While most dogs are happy to eat exactly the same thing every day with rabid excitement, most of us can’t help spoiling them with extra treats. And often, those treats come straight off our own dinner plates, whether a piece of steak or lamb, or just the scraps of rice and vegetables we discard.
But is it a good idea to feed dogs leftovers? And what foods should be avoided?
Should I feed my dog leftovers?
While there are certain foods that are healthy and delicious for both humans and animals, it’s not necessarily recommended to feed your dog leftovers. This is due to a number of reasons:
- It can encourage bad behaviour
- It’s usually in addition to their regular diet, which can lead to weight gain
- While raw or plain foods may be okay, we typically cook our food with oil, salt, sugar, and sauces that may be harmful
It’s also important to remember that just because your pet can eat something, doesn’t mean they should. You’re not only looking to avoid toxic foods but unhealthy ones, too. Dogs can’t handle sodium quite like we can, and high-fat foods aren’t so good for them, either.
If you are going to feed your pet human foods, stick to single-ingredient, healthy foods, free of added flavourings (like salt, sugar or sauces) so you know exactly what they’re eating. And serve it to them as you would their regular meal, not straight off your plate, to avoid encouraging bad behaviour.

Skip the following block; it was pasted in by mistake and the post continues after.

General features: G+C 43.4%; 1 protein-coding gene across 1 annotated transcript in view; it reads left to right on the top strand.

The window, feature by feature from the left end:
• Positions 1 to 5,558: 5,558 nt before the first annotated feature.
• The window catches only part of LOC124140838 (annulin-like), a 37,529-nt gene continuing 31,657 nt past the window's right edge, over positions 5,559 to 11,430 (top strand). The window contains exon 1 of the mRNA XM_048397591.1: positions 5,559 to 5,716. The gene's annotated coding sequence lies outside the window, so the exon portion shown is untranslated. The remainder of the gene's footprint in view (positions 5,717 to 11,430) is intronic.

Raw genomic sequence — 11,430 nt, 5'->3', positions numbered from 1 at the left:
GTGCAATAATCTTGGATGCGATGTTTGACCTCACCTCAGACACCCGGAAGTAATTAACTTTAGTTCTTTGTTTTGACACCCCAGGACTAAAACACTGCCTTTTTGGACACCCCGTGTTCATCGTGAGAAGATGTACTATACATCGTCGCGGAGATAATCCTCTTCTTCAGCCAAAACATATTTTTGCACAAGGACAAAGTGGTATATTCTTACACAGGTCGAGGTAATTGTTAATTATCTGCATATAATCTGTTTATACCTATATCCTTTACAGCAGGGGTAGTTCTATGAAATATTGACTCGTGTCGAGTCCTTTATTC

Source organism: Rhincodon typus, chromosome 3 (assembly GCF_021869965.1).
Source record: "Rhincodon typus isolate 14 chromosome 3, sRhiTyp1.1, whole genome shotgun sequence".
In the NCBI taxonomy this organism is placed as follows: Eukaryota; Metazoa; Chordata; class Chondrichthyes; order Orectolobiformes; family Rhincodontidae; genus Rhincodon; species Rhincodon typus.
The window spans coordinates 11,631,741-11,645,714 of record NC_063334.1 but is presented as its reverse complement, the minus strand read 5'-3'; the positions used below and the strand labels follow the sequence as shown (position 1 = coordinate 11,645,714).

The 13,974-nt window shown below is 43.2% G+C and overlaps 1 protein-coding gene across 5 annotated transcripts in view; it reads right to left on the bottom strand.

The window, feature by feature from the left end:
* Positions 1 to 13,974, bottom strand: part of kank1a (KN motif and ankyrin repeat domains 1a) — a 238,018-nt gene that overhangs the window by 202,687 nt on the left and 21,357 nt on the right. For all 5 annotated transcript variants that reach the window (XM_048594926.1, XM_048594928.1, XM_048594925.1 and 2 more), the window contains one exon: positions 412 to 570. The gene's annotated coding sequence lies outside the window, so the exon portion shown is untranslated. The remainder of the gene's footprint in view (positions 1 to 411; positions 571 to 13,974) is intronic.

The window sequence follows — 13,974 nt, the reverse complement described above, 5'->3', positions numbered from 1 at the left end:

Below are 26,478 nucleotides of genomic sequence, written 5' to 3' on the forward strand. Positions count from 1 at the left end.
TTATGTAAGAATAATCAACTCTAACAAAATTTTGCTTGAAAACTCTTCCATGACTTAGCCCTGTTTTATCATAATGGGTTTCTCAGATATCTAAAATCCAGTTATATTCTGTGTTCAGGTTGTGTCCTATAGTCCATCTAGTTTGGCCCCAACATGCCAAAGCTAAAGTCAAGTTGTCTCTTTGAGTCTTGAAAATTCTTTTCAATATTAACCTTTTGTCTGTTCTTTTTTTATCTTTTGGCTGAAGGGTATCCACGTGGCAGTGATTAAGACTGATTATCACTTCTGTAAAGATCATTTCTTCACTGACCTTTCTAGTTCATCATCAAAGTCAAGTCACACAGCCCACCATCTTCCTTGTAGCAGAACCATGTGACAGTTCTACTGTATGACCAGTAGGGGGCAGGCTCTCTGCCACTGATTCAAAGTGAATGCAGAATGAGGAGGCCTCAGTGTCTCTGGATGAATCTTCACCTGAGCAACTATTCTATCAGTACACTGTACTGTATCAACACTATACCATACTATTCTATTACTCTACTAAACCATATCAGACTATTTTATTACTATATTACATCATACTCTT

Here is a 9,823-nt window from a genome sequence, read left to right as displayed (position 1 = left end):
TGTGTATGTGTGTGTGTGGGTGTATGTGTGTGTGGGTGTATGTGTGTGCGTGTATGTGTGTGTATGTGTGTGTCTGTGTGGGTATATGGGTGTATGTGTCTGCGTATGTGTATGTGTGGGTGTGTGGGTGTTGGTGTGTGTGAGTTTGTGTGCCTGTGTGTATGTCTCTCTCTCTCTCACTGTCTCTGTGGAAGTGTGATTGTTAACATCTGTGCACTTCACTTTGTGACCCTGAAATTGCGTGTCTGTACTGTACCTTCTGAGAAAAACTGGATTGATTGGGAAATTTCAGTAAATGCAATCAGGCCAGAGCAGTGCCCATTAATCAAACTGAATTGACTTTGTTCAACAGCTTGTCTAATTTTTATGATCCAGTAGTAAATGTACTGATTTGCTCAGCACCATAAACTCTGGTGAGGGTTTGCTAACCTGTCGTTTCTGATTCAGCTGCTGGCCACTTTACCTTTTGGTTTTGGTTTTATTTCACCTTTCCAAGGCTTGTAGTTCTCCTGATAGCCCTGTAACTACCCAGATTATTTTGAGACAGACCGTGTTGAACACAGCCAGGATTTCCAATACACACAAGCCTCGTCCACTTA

Some safe examples could be:
- Boiled eggs
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What foods can dogs not eat?
Below is a list of some common foods that dogs cannot eat, and why. Note that the below list is not a comprehensive list of every food that may be harmful to your dog, and focuses on foods that are particularly toxic. As mentioned above, there are plenty of foods that while not necessarily toxic, can still be harmful.
It pays to always do your research before feeding your pet anything outside of their usual diet.
Possibly the most well-known food that can be harmful to dogs, chocolate contains theobromine, which can cause vomiting, diarrhoea, excessive panting, abnormal heartbeat, seizures or even death.
Grapes and Raisins
Are extremely toxic to dogs, due to tartaric acid in the fruit. Even small amounts can cause kidney failure and be fatal.
Certain nuts such as macadamias are toxic, while many others can cause upset stomachs or even blockages. Nuts are also high in fat, which isn’t good for dogs and can lead to pancreatitis.
Dogs’ livers can’t process alcohol, and even small amounts can make them incredibly sick, commonly in the form of respiratory failure. Watch out for alcohol in hidden places, like desserts, sauces and the yeast in raw dough.
Onions and garlic
These two aromatics are regularly some of the first things to go into any pan, and are crucial to making many foods delicious. But they both contain N-propyl disulfide and thiosulfates, which can potentially lead to anemia in dogs.
Dogs react in much the same way as we do to caffeine, only turned up a few notches. A morning cuppa may get us out of bed, but it can cause your dog’s heart rate and blood pressure to rise dangerously, potentially causing tremors and seizures.